About the Author

Toni Morrison was awarded the Nobel Prize for Literature in 1993. She is the author of many novels, including Sula, Song of Solomon, Beloved, and, most recently, A Mercy. She has also received the National Book Critics Circle Award and a Pulitzer Prize for her fiction.

What Our Readers Are Saying

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Lisa Brown, June 30, 2011 (view all comments by Lisa Brown)
There are some interesting essays in this collection about the power of words, writing and politics, author as witness, the role of art and literature in society... northing particularly earth-shattering, but some thought provoking stuff nonetheless. I also got some good book recommendations out of it, things a contributor might reference that I'd never heard of before that sound remarkably interesting, and some great points about censorship and banned books.
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Product Details

ISBN:
9780061774003
Subtitle:
PEN Writers Speak Out on the Power of the Word
Author:
Morrison, Toni
Publisher:
Harper
Subject:
Rhetoric
Subject:
Essays
Subject:
Freedom of speech
Subject:
Censorship
Subject:
Anthologies-Essays
Copyright:
Edition Description:
Hardcover
Publication Date:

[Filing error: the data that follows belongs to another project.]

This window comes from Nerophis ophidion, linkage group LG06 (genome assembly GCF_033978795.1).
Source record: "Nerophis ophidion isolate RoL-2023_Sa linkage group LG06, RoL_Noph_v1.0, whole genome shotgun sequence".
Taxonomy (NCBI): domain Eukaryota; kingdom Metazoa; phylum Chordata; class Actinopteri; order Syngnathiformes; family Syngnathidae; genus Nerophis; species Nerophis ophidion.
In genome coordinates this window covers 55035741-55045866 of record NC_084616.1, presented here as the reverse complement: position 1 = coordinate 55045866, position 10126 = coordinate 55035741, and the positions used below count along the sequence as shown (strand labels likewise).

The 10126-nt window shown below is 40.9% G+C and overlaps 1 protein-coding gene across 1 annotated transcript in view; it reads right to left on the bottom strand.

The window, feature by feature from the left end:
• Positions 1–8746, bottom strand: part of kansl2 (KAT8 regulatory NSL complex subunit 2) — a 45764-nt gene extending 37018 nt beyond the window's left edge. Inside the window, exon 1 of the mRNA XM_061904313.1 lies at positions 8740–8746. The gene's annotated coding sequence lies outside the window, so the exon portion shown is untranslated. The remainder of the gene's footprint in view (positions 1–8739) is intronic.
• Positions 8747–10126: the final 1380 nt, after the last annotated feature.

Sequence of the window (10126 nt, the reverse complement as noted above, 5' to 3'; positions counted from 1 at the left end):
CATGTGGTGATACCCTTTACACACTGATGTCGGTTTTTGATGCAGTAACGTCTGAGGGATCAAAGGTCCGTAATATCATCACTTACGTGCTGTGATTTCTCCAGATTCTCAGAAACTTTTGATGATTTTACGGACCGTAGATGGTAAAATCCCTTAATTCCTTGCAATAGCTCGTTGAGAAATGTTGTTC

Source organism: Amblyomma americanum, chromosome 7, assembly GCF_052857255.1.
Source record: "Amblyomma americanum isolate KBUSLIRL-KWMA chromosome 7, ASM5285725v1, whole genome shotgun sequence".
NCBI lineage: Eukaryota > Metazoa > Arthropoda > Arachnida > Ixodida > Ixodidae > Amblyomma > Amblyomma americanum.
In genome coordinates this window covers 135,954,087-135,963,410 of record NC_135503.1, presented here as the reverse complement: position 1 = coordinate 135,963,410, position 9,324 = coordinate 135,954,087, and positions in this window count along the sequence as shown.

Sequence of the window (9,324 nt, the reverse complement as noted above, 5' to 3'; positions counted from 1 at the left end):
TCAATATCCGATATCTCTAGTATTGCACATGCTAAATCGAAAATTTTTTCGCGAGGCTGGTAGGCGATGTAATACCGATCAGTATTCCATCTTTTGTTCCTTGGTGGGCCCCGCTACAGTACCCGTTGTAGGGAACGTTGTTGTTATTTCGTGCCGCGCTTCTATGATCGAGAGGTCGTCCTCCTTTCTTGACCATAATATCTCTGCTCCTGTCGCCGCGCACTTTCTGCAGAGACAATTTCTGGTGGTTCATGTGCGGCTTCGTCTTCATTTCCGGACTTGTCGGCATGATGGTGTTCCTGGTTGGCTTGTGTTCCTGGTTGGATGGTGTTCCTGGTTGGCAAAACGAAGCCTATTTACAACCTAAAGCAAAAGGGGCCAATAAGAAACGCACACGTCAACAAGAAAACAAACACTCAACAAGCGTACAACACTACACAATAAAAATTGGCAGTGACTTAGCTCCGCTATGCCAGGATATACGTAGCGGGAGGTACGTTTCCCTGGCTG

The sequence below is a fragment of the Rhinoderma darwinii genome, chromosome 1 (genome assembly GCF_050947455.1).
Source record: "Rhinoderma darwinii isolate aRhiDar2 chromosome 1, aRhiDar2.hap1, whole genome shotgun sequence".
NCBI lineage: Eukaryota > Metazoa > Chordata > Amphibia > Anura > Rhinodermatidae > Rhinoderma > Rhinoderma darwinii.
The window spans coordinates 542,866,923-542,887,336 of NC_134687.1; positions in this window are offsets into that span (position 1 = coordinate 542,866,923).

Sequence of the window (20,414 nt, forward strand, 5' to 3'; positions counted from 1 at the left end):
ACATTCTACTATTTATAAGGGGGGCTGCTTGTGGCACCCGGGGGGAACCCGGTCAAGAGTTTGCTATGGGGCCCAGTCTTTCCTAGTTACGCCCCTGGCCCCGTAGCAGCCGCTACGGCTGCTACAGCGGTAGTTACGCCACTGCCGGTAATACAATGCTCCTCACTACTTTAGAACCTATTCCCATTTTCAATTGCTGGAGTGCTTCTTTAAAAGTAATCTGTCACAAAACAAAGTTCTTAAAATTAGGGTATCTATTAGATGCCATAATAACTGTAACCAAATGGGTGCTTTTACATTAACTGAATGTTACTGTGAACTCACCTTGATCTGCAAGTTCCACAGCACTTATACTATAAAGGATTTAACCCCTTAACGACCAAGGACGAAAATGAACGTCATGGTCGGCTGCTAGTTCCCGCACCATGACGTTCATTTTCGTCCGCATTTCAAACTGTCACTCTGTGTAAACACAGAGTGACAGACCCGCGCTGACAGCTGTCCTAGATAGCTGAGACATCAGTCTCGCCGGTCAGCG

20090512
Binding:
Hardback
Grade Level:
General/trade
Language:
English
Pages:
128
Dimensions:
8.28x5.46x.65 in. .52 lbs.

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Related Subjects


Fiction and Poetry » Anthologies » Essays
Fiction and Poetry » Anthologies » General
Fiction and Poetry » Anthologies » Literature
Health and Self-Help » Self-Help » General

Burn This Book: Pen Writers Speak Out on the Power of the Word Used Hardcover
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Product details 128 pages Harperstudio - English 9780061774003 Reviews:
"Publishers Weekly Review" by , "In 11 short essays by some of the world's premier novelists, this volume explores a simple question: why write? Contributor Paul Auster may put the query best: 'Surely it is an odd way to spend your life-sitting alone in a room with a pen in your hand, hour after hour, day after day, year after year, struggling to put words on pieces of paper.' In response, Pico Iyer delivers a moving account of a Burmese trishaw driver living under political oppression, who for years composed (by candlelight) letters to the author, many of which were censored. Orhan Pamuk also explores this intense human hunger for stories and creative freedom with an anecdote from his March 1985 tour of Turkey, on which he introduced Arthur Miller and Harold Pinter to Turkish writers who had suffered 'repression, cruelty and outright evil' in a military coup. Francine Prose, on the other hand, makes a lively attempt to separate literature from politics (in which she cops to her own political biases in her choice of examples). The disparate voices produce a complex of reasons that drive writers, though all agree that, as observed by Morrison (wearing both editor and contributor caps), it's a 'bleak, unlivable, insufferable existence... when we are deprived of artwork.'" Publishers Weekly (Copyright Reed Business Information, Inc.)
"Synopsis" by , Published in conjunction with the PEN American Center, Burn This Book is a powerful collection of essays that explore the meaning of censorship and the power of literature to inform the way we see the world, and ourselves.